I do have one small thing I couldn’t understand related to virtual indexing:\ “Because the L1 way is never bigger than an MMU page, a given physical memory location is guaranteed to be associated with the same set even with virtual indexing.”

    First of all, I’m not quite sure what the MMU page is. As far as I know, the MMU is what “magically” takes care of the virtual to physical address translation, using the page table and its “cache” – the TLB.\ So, why would the bits 11-6 in the virtual address be ok to use for indexing instead of bits 11-6 in the physical address. Could you please clarify this for me ?

    Thanks and keep up the good work !

  15. Be nice to your cache | .mischief.mayhem.soap. on April 25th, 2010 4:21 pm

    […] about cache architecture itself, it’s a topic on its own. If you’re interested see Gustavo’s article or this paper by Ulrich Drepper. In a nutshell – cache is a very fast memory organized in lines […]

  16. [转]程序内存地址分布 | 流氓兔斯基 on June 20th, 2010 6:39 am

    […] 进程地址空间的首段地址便是栈,它储存了局部变量以及大多数编程语言的函数参数。当调用方法或者函数时,会有一个新的元素进栈。一旦函数返回了值,那么该元素就会被销毁。这种简单的设计,很有可能是考虑到数据操作都符合后进先出(LIFO )规则,这意味着访问栈的内容并不需要复杂的数据结构,一个简单的栈顶指针就能搞定一切。进栈和出栈的操作方便快捷,不需要过多判断。另外,栈的反复使用能够使栈主流在CPU缓存(cpu caches)中,从而加快数据存取。每个进程中的每个线程都有属于自己的栈。 […]

  17. Narendra on September 21st, 2010 10:14 pm

    Terrific Gustavo Duarte , no words to say .

    You have done a excellent job .

    Keep it up.

    Many thanks\ Narendra

  18. www.BenStopford.com » Blog Archive » Interesting Articles Feb 2011 on February 20th, 2011 2:55 am

    […] Good overview of caching: http://duartes.org/gustavo/blog/post/intel-cpu-caches […]

  19. Reyaz Ahmed on March 23rd, 2011 4:26 pm

    Splendid way of explaining things. I must say that your blog on x86/AMD64 and related technology is one of the best someone can read. Thanks.\ Reyaz A.

  20. 程序在内存中运行的奥秘 | ZhangXiaona’s Blog on September 3rd, 2011 4:10 am

    […] 进程地址空间的首段地址便是栈,它储存了局部变量以及大多数编程语言的函数参数。当调用方法或者函数时,会有一个新的元素进栈。一旦函数返回了值,那么该元素就会被销毁。这种简单的设计,很有可能是考虑到数据操作都符合后进先出(LIFO )规则,这意味着访问栈的内容并不需要复杂的数据结构,一个简单的栈顶指针就能搞定一切。进栈和出栈的操作方便快捷,不需要过多判断。另外,栈的反复使用能够使栈驻留在CPU缓存(cpu caches)中,从而加快数据存取。每个进程中的每个线程都有属于自己的栈。 […]

  21. john on March 28th, 2012 8:06 am

    can you discuss about the 2-way set associative cache to 8-way set associative cache?

    thank you!

  22. Jeroen van Bemmel on June 7th, 2012 2:44 pm

    Your blog triggered some thoughts about OS design issues related to caching. In my hobby OS I create “Thread” objects of size 4K (i.e. exactly one page), which contains some fields that are accessed each scheduling quantum. One of these fields is the SSE state information (512 bytes) which must be aligned by 512 bytes (or an exception occurs)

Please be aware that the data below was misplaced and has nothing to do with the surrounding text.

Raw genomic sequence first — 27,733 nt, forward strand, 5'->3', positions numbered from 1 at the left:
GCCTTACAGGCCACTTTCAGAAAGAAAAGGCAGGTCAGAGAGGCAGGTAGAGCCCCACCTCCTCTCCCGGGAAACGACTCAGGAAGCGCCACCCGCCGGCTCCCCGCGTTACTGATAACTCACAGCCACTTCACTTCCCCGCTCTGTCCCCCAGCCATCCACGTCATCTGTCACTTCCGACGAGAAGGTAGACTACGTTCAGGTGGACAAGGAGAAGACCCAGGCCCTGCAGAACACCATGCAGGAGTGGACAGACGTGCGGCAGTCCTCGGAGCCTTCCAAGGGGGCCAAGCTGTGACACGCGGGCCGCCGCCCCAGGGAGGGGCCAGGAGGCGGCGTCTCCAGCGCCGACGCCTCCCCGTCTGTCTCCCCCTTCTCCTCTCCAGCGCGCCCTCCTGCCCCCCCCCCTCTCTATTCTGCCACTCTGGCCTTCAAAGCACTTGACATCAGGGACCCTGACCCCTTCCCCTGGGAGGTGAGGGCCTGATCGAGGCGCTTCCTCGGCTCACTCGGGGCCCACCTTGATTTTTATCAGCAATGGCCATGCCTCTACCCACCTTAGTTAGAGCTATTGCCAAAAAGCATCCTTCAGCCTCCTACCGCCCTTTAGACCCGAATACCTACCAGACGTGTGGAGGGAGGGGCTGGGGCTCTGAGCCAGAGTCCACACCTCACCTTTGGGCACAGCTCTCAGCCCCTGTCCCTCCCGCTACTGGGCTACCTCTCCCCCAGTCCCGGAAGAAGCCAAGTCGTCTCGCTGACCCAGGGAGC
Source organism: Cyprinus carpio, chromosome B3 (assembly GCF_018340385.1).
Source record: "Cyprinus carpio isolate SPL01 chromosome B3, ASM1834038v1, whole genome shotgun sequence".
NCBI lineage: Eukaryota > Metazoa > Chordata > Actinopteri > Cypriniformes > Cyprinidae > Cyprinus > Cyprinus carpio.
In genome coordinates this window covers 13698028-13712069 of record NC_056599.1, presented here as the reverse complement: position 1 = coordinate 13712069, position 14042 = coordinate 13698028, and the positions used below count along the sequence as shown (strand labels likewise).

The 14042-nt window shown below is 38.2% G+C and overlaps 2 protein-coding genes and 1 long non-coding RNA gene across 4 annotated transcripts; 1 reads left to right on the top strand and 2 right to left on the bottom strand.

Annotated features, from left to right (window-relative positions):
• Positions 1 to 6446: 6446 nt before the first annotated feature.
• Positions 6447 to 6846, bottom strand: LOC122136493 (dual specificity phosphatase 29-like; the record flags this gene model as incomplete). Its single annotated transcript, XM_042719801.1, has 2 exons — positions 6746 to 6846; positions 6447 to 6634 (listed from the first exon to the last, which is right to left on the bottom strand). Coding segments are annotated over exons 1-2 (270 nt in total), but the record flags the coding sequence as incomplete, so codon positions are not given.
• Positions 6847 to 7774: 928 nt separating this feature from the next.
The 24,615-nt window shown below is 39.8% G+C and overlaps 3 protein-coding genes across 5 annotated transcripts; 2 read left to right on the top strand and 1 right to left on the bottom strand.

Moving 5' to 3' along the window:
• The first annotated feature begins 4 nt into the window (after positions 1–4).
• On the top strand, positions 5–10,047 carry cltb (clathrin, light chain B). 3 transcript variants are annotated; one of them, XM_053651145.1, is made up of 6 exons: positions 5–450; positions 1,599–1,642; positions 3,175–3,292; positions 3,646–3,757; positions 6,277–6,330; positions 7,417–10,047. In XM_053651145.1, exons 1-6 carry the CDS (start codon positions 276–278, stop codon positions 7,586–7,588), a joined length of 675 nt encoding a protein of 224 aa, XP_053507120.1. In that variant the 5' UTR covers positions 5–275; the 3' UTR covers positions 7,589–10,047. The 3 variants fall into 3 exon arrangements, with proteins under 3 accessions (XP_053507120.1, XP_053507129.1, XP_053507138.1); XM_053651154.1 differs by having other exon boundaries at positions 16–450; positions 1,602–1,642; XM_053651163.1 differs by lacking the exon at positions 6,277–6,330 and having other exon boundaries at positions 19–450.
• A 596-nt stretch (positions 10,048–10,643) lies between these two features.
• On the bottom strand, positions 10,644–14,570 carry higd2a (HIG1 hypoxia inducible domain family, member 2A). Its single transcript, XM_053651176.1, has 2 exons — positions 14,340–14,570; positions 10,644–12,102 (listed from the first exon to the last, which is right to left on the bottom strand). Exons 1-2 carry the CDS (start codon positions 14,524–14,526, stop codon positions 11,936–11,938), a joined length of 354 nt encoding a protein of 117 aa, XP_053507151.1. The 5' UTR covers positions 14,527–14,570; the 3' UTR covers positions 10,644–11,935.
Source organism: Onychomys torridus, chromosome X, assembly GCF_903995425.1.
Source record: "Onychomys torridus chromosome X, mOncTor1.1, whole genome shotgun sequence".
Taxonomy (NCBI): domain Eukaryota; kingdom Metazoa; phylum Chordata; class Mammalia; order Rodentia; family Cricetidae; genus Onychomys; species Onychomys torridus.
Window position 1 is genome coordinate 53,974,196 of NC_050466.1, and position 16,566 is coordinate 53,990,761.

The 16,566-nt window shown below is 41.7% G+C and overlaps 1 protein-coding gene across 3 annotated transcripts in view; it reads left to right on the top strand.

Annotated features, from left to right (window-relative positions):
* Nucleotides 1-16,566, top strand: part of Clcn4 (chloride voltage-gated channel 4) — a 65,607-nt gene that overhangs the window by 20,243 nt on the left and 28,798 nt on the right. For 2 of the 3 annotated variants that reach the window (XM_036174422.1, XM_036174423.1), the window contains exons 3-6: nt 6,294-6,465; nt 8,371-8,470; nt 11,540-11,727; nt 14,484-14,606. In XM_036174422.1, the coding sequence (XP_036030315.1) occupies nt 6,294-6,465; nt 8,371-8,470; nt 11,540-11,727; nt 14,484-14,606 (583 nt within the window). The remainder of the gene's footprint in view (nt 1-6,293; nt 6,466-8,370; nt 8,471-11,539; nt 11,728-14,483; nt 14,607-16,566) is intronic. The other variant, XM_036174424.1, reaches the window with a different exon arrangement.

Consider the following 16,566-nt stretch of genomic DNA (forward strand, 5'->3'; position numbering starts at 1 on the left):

The above design would allow at most 8 concurrent active threads before cache trashing kicks in. This can be increased to 64 by allocating the SSE state memory outside of the Thread structure (i.e. varying its offset by 512 instead of 4K), and adding a cache optimization delta of n*64 bytes to vary the offsets of the fields

  23. 不要虐待你的cache « Babylon Garden on January 11th, 2013 7:32 pm

    […] Gustavo’s article 或 this paper by Ulrich […]

  24. Anatomy of a Program in Memory « Xilong Pei’s BLOG / 裴喜龙的博客 on March 26th, 2013 7:29 pm

    […] deterministic. Also, the constant reuse of stack regions tends to keep active stack memory in the cpu caches, speeding up access. Each thread in a process gets its own […]

  25. CPU cache | memorysimulator on December 21st, 2013 4:42 am

    […] http://duartes.org/gustavo/blog/post/intel-cpu-caches […]

  26. Jarson’s blog » Best of : Gustavo Duarte on February 24th, 2014 8:05 pm

    […] motherboard-chipsets-memory-map how-computers-boot-up kernel-boot-process anatomy-of-a-program-in-memory how-the-kernel-manages-your-memory page-cache-the-affair-between-memory-and-files getting-physical-with-memory cpu-rings-privilege-and-protection Caches: a place for concealment and safekeeping […]

Comments

Comments